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Posts Tagged ‘SSIS’

SQLSaturday presentation – CI for DB

Posted by kulmam92 on September 22, 2014

I presented “CI for DB” at SQLSaturday #340.(http://www.sqlsaturday.com/340/schedule.aspx)
Here’s the slides.


Posted in Deployment, SQL SERVER, SSIS | Tagged: , , , , , , , | Leave a Comment »

SSIS 2012 Continuous Integration using Jenkins and Octopus – A Journey to DB deployment automation

Posted by kulmam92 on September 4, 2013

Finally I was able to putting each component together. As I implement CI and Deployment system for the DB, I could understand why it is hard to find a novice friendly guide which explains all the basics and also provides step by step instructions. There are way too many options that you need to pick and choose. Furthermore, it’s not that simple to build one. My implementation isn’t even close to the ideal system. However, I’m sharing this hoping this lightens up those who are planning to create a DB CI system by looking at the working system.

Big Picture

DB CI Process

This diagram shows how I set up deployment system for SSIS. I’m using the same structure for SSRS and DB schema too.

Each Component

Component Tool Comment
SCM Visual SVN There are many SCM (Source Control Management) tools and you may choose different solutions. I used visual SVN because of the following reasons. Frist, SVN has better integration with the red-gate tools that I’m using. Second, Visual SVN is free. Having everything checked in is the one of the basic starting point for CI (Continuous Integration) and deployment. I used AnkhSVN as a SVN client since it’s integrated with visual studio. Key benefit of this is that it allows you to perform most of the version control operation directly from the visual studio.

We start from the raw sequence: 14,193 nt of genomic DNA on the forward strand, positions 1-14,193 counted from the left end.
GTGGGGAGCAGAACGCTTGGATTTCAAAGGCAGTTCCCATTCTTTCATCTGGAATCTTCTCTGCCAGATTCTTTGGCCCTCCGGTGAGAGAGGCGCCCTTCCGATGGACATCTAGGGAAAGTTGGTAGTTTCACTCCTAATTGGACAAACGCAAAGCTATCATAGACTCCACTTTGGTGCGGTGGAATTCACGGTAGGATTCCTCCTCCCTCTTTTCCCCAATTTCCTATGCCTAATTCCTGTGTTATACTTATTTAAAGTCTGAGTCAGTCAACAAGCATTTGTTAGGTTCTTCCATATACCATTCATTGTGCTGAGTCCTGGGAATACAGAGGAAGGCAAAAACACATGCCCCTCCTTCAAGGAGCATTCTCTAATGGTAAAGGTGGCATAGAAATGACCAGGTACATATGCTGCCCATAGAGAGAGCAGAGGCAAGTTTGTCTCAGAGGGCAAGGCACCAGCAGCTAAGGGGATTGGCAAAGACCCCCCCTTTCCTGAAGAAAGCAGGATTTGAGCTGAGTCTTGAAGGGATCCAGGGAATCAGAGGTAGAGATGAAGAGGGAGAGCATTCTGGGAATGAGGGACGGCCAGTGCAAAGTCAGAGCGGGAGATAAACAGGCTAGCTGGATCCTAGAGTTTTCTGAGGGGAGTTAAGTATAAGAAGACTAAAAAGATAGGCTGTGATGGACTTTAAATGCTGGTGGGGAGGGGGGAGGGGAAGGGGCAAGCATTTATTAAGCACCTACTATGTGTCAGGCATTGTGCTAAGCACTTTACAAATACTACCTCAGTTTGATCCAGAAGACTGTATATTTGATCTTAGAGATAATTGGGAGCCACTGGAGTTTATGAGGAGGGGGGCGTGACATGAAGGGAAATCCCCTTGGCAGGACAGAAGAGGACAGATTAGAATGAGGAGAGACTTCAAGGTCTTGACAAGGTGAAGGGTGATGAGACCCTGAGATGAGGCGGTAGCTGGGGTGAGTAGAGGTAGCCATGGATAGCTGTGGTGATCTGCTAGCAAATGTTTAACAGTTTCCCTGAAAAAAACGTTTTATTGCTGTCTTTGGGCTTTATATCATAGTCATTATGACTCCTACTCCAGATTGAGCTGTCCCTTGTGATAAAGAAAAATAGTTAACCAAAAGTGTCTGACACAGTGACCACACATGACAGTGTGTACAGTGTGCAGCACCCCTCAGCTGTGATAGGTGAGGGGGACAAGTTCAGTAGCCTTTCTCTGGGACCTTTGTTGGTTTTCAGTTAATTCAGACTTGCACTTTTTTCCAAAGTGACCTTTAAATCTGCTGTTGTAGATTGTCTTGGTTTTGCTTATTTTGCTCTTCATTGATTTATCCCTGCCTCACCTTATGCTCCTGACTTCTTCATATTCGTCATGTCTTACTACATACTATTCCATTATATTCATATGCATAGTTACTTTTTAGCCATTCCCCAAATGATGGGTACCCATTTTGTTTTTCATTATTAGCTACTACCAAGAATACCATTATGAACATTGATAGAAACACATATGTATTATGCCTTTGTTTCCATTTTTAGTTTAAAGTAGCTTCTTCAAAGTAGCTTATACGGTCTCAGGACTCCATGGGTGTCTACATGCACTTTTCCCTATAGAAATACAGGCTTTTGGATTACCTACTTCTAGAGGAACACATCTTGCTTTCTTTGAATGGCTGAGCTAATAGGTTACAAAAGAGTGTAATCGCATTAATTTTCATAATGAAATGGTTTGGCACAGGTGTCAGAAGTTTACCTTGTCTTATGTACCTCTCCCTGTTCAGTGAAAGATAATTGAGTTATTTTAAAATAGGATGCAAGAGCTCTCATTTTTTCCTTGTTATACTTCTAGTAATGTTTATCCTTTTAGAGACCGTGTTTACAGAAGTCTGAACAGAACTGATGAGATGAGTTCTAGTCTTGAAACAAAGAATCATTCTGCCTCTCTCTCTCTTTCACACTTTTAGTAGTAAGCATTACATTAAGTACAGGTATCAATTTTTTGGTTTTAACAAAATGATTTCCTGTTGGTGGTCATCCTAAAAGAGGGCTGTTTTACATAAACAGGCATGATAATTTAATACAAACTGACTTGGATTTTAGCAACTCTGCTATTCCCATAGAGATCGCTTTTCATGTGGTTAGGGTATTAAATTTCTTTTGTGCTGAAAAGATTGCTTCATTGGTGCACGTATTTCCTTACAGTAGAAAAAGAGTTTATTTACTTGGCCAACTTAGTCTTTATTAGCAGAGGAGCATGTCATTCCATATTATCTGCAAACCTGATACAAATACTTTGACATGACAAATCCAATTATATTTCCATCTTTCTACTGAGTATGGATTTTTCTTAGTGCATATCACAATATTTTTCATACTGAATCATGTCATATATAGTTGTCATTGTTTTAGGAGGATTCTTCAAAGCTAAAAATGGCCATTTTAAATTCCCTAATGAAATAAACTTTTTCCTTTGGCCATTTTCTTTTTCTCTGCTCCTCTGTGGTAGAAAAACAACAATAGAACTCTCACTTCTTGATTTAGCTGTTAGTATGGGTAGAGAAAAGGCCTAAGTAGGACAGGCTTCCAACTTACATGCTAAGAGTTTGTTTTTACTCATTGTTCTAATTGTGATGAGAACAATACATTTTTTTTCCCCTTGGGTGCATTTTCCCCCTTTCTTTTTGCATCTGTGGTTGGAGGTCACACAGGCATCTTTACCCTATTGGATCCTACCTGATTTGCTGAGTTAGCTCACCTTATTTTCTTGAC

CI Jenkins Jenkins is an open source continuous integration tool. If you are not accustomed to CI, I highly recommend you to read David Atkinson’s article Continuous integration for databases using Red Gate tools. This will give you a good overview of how it works and what’s involved in it.
Build MSBuildx32 As I mentioned in my previous post (Building SSIS 2012 using MSBuild), MSBuild doesn’t build SSIS by default. So you need to install SQL Data Tools from the SQL2012.ISO and copy Microsoft.SqlServer.IntegrationServices.Build.dll from the CodePlex project (Microsoft SQL Server Community Samples: Integration Services).
Testing X I searched for SSIS testing solution but wasn’t able to find good one.
Packaging Nuget NuGet is the package manager for the Microsoft development platform including .NET. You may consider a NuGet package (a .nupkg file) as zip file containing files to deploy and a manifest file. A manifest file describes the contents of the package and what needs to be done to add or remove the library.
You can get more details from the presentation of Damian Edwards “NDC 2011: NuGet in a caramel coated nutshell
Artifact Repository Nuget I used local NuGet server to keep packages. I’m currently reviewing Artifactory and Nexus.
Deployment OctopusDeploy Octopus is an automated release management system for .net developers. I chose this because, first, web developers were using this for their deployment, second, it’s easy to run command on a remote machine due to its agent, third, it keeps release on the target machines to make rollback easier.

CI Server

Below is the list of installed applications and files on the CI server.

  • Jenkins
  • Jenkins plug-ins
    • build-name-setter
    • Email-ext plugin
    • Extensible Choice Parameter plugin
    • Hudson PowerShell plugin
    • Jenkins Dynamic Parameter Plug-in